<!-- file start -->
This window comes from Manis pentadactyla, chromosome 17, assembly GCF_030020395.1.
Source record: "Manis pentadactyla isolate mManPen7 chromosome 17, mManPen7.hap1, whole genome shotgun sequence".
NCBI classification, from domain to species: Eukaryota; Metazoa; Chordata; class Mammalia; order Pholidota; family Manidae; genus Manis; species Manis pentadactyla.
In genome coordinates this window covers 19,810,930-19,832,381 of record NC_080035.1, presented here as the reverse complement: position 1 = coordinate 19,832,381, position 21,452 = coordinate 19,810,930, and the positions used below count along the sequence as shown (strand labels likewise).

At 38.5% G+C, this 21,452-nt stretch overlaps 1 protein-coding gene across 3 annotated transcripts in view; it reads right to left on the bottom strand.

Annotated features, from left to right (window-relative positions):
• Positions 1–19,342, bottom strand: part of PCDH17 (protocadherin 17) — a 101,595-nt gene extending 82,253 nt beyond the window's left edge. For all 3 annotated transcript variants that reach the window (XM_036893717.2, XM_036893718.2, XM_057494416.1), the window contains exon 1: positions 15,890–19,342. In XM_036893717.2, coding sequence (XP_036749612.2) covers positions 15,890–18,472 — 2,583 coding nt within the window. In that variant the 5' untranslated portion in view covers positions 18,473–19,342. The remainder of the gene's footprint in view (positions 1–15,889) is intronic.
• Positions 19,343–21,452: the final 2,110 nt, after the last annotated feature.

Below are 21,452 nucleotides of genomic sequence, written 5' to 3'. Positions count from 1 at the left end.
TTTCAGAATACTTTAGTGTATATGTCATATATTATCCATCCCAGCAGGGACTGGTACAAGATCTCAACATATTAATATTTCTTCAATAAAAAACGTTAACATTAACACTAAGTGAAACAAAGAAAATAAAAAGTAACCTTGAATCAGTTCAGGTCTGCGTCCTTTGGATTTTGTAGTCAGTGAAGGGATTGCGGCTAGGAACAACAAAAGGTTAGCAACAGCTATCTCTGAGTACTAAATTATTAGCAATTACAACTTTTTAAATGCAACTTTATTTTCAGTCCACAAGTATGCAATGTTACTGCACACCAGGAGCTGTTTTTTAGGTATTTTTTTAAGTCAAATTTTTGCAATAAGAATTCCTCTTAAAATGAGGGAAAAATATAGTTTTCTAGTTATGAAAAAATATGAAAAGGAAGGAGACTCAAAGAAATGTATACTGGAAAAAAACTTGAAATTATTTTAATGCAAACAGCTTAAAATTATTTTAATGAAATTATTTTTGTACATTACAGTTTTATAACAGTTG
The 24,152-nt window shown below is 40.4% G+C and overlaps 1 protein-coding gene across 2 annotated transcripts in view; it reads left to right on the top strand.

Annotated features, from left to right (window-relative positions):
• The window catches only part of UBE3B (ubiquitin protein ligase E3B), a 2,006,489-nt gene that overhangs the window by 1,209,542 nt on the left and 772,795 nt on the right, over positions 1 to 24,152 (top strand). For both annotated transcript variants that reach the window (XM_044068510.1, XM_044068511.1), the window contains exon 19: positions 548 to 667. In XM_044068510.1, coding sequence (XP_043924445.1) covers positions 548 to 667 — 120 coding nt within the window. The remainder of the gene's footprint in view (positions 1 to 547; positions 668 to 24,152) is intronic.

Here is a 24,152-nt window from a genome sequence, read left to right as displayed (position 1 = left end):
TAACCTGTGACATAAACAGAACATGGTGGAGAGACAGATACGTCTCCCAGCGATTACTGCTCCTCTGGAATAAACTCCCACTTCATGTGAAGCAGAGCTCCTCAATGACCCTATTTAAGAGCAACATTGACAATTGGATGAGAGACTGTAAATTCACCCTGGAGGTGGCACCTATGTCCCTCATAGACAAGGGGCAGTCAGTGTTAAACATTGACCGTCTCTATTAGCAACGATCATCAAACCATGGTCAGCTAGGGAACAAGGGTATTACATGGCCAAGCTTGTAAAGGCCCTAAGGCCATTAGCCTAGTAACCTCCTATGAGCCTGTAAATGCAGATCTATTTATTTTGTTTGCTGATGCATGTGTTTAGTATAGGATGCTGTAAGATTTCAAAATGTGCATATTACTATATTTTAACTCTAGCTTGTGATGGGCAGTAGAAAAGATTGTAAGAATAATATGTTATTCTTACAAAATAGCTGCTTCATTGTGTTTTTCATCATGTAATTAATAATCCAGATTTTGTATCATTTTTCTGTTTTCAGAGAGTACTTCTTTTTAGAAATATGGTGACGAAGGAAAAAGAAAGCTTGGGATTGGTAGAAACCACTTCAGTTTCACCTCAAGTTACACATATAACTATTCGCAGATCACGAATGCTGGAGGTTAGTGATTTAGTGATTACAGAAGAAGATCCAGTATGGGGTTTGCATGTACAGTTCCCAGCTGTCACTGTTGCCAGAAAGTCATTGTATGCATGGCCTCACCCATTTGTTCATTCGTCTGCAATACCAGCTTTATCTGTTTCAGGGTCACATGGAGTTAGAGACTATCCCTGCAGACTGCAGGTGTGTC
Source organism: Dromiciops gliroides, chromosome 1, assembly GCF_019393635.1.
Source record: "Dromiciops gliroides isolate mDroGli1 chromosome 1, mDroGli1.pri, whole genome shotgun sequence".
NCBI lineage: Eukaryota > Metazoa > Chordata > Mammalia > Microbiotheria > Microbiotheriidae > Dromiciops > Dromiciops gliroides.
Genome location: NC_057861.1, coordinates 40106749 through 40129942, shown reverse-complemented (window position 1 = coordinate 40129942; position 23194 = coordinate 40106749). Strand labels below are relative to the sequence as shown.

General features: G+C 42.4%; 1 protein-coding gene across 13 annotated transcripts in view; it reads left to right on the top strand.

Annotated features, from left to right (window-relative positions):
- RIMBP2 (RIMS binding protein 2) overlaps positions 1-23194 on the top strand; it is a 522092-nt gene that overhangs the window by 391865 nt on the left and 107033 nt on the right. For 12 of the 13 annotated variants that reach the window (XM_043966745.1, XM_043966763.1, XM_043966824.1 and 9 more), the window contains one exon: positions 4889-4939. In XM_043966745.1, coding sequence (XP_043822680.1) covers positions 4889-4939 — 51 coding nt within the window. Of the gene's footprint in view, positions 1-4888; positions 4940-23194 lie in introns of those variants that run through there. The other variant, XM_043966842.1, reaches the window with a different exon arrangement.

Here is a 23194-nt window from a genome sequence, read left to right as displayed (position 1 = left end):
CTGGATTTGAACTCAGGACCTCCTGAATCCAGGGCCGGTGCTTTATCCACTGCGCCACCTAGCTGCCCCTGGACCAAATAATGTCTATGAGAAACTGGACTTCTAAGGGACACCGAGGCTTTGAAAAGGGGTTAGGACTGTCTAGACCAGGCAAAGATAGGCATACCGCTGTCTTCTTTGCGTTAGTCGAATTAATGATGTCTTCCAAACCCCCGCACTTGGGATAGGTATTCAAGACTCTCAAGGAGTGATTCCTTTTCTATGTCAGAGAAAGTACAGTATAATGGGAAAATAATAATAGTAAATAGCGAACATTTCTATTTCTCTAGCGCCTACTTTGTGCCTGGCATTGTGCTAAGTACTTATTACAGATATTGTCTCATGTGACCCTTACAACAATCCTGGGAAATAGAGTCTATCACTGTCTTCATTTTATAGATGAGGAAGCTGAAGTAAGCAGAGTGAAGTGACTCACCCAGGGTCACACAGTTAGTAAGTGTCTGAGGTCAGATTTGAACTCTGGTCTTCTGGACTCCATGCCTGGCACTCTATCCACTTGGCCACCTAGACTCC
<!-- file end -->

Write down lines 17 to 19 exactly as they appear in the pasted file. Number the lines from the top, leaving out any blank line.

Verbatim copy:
Source record: "Dromiciops gliroides isolate mDroGli1 chromosome 1, mDroGli1.pri, whole genome shotgun sequence".
NCBI lineage: Eukaryota > Metazoa > Chordata > Mammalia > Microbiotheria > Microbiotheriidae > Dromiciops > Dromiciops gliroides.
Genome location: NC_057861.1, coordinates 40106749 through 40129942, shown reverse-complemented (window position 1 = coordinate 40129942; position 23194 = coordinate 40106749). Strand labels below are relative to the sequence as shown.